New York City Mayor Bill De Blasio is making headlines suited for satire. A commission he assembled recently released a report recommending the elimination of gifted programs in order to reduce inequality – a remedy of Harrison Burgeron proportions. Unfortunately, as a general nationwide trend, public schools have already neglected the top students in favor of an egalitarian appearance, and New York stands ready to increase this worrying trend.

One particularly neglected aspect of gifted accommodations is grade acceleration, or what most call “skipping a grade.” Much like other areas of educational choice, it is often opposed without much merit. Critics are often concerned with social stigma and children not fitting in or receiving equal treatment. However, many of these concerns are unfounded, and a rather large body of research shows that for children performing above grade level, either full grade or partial, moving up is a better fit both academically and socially.

Since No Child Left Behind (NCLB) was passed into law, some suspect there has been a decrease in grade acceleration. This makes sense from an institutional perspective. Testing drives resource allocation and thus shifts attention away from those who perform better toward those who may struggle.

Additionally, moving kids up appears risky to teachers and administrators who rely on high passing levels to secure funding and gain prestige. Schools have incentives to focus on bringing the worst-performing students to grade level while also enjoying the safety of students who find the material easy. Teachers aren’t intentionally holding kids back, but the incentives they face fail to encourage a bolder approach to education.

Though some of the declines in grade acceleration have been anecdotal, it appears full grade acceleration has indeed become a rare thing, with an estimated one percent of students moving ahead, as reported by The Acceleration Institute. My own family’s experience matches this speculation. Discussing grade acceleration with local elementary school officials revealed an unfamiliarity with the process even though they expressed an openness to the idea and ultimately were fantastic to work with through the process. No one in the room – not the classroom teacher, special education teacher, or administrator – had ever advanced a child.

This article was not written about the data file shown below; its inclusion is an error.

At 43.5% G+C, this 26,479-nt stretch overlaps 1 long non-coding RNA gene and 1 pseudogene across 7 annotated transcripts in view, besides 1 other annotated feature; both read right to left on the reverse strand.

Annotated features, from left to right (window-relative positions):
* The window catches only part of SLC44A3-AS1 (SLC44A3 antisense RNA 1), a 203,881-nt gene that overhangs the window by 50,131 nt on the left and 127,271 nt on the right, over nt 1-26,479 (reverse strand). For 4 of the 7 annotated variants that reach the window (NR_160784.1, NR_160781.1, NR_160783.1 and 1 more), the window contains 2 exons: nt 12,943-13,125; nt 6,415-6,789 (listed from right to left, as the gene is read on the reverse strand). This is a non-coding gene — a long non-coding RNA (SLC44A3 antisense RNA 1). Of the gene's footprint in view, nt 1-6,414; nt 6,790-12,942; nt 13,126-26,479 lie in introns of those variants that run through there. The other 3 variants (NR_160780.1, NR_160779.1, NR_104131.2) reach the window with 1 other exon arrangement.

Despite the rarity, grade acceleration has been shown to be an effective way to challenge students, respect choice, and save public funds. In a meta-analysis of grade acceleration studies? – ?a study of the studies? – ?the authors found:

that acceleration had a positive impact on high-ability learners’ academic achievement.

Not only did they see positive academic results but “the social-emotional development effects appeared to be slightly positive,” as well.

The social and emotional aspect is an important dimension usually assumed as evidence against acceleration. But, as described above, it has been grossly exaggerated. Children who skip grades adjust socially, some improve in their peer relations, and others struggle regardless of their grade. This has been a persistent myth – one that causes hesitation in parents and teachers.

De Blasio’s commission inadvertently highlights the tension public institutions, in this instance schools, face. Schools are asked to reconcile various public policy goals: reduce inequality, increase education, improve teachers, provide job security, etc. These are impossible tasks, often because the designers lack the relevant information to achieve those ends and often respond to public incentives instead of the concerns of parents and students.